Summer is Here

| Jul 16, 2018
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For those of us who live north of the fortieth parallel June the 21st, the first day of summer, for most of us, is one of the most important days of the year and the deck barbecue season starts. My sympathies go out to the skiers, ice fishermen and ski-mobile enthusiasts.

We, my wife and I, are part of a loosely knit group of about 30 trans girls, who over the course of our very short summer hold get togethers at the their individual homes.

Some of these affairs are far enough away that one may be required to stay over night and have breakfast in the morning. Most of us travel en femme from the time we leave until we return home. A rare few have to change at the venue as they may have problems changing before they leave.

This past weekend we had one of these gatherings which required a number of us to stay over on the Saturday night.
Typically, when we arrived we were shown our room and the bathroom we would be using. Finger foods such as a cheese tray, vegetable jello, fruit, crackers and dip were available. Of course wine, beer and non-alcoholic beverages for those who don’t drink alcohol, were available as ice breakers.

This time of the year the daily temperatures are usually in the high eighties so everyone drifted outside and sat on the host’s deck. The conversation flows easily and there is laughter, teasing and lots of good natured banter. Usually one knows most of the guests well but if one is not always familiar with every one it is an opportunity to get to know them better.

Most of the girls are quite mature and have families and maybe children. Usually the problems experienced are with the fact that families have become aware of the gender changes which have taken place and how the individuals dealt with the family reaction is always a great area for discussion, as the reaction of each family is different. Fortunately for some the gender change is done quite amicably but, regretfully, for others, it brings a host of problems. It of course affects the spouse and the children, if any, and can result it total alienation from the whole family. These random discussions can be very therapeutic and help the affected person to talk openly about their feelings.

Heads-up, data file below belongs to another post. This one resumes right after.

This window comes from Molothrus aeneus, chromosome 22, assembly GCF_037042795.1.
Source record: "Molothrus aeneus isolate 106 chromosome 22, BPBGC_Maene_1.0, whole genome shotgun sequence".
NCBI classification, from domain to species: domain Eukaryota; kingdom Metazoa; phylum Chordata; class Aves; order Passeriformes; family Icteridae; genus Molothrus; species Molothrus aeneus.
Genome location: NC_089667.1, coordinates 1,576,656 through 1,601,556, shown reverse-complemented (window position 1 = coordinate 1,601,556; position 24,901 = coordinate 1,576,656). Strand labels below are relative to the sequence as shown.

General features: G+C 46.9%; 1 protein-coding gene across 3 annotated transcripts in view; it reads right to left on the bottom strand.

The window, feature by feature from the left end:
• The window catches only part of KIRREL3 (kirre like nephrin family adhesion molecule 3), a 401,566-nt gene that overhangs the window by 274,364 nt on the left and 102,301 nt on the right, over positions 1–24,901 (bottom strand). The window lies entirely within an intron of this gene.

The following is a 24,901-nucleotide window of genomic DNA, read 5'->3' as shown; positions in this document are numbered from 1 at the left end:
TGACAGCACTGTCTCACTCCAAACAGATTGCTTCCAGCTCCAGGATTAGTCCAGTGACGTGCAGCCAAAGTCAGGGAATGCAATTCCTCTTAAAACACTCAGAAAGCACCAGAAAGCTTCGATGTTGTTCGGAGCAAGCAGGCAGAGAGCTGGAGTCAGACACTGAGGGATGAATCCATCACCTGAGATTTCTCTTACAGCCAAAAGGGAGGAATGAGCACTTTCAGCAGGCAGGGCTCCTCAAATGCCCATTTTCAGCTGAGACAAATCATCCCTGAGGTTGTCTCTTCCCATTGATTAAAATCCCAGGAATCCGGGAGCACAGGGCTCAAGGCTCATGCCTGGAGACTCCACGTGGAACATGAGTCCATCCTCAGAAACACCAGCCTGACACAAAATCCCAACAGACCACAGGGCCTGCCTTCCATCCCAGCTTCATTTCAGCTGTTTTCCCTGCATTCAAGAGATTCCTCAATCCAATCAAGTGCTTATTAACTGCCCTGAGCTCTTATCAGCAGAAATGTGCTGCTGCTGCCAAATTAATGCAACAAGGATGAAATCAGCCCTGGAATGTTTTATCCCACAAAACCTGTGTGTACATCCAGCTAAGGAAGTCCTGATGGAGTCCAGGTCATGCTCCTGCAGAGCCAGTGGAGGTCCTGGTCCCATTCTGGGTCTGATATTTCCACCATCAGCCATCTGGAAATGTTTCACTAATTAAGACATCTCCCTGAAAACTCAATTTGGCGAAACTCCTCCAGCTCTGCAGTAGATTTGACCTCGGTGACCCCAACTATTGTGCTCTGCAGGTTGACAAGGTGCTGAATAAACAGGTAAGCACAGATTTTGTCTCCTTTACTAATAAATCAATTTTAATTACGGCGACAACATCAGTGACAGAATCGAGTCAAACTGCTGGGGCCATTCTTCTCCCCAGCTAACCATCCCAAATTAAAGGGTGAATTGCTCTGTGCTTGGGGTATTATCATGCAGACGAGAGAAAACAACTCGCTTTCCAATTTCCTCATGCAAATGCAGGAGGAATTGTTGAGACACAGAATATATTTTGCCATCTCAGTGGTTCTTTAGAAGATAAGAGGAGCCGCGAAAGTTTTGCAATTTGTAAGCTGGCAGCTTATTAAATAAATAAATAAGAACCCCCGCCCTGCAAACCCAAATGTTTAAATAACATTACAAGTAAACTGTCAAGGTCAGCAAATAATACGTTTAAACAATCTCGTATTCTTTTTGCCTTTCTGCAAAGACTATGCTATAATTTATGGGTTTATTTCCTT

Dinner is usually served buffet style and again one takes one’s food outside. Dinner may comprise hamburgers, steak or kebabs with salad and potatoes etc. While wine and beer is also available rarely does anybody become inebriated. Certainly the alcohol tends to relax those who drink it and can improve the camaraderie.

If there is a swimming pool available this might get used and as in the case of the past weekend after dark we all gathered around a bonfire.

One might ask what is the point of this article? It is to illustrate what an event like this does and allows a group of friends to get together in an atmosphere completely free of any consideration other than it is a bunch of girls who can be totally relaxed and not have to worry about any of the constraints that society places upon them. They can be exactly who they would like to be all the time without fear and frustration. The discussions range from clothing, hair removal, family of course, transgenderism and society, politics and how it affects transgenderism, and anything else which may prove interesting. Also one shouldn’t be surprised if you suddenly find yourself causing some amusement within the group. One definitely needs the ability to laugh at oneself.

These gettogethers, of which there are a few, are not designed for anything except to have fun and and a relaxing time. If also, as a result, one learns something so much the better.

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Category: Transgender Body & Soul

Pauline

About the Author ()

I was born in England in 1935 and spent fourteen years in British Navy starting in 1951. I married in 1958 and stayed that way for 51 years. My wife gave me 3 sons all now in their fifties, only one knows of my little pecadilo. Four grand children all in or completed University. I emigrated to Canada in 1968. Worked for the oil, gas and power industries until I retired at 66. My first wife died of cancer in 2009. I was introduced to Gail by a mutual friend and we have been together six years and married for three. Gail was aware of my crossdressing before we married and supports it wholeheartedly with some rules. I have to be Paul some of the time, which is fair. I am a Libra and I own it.

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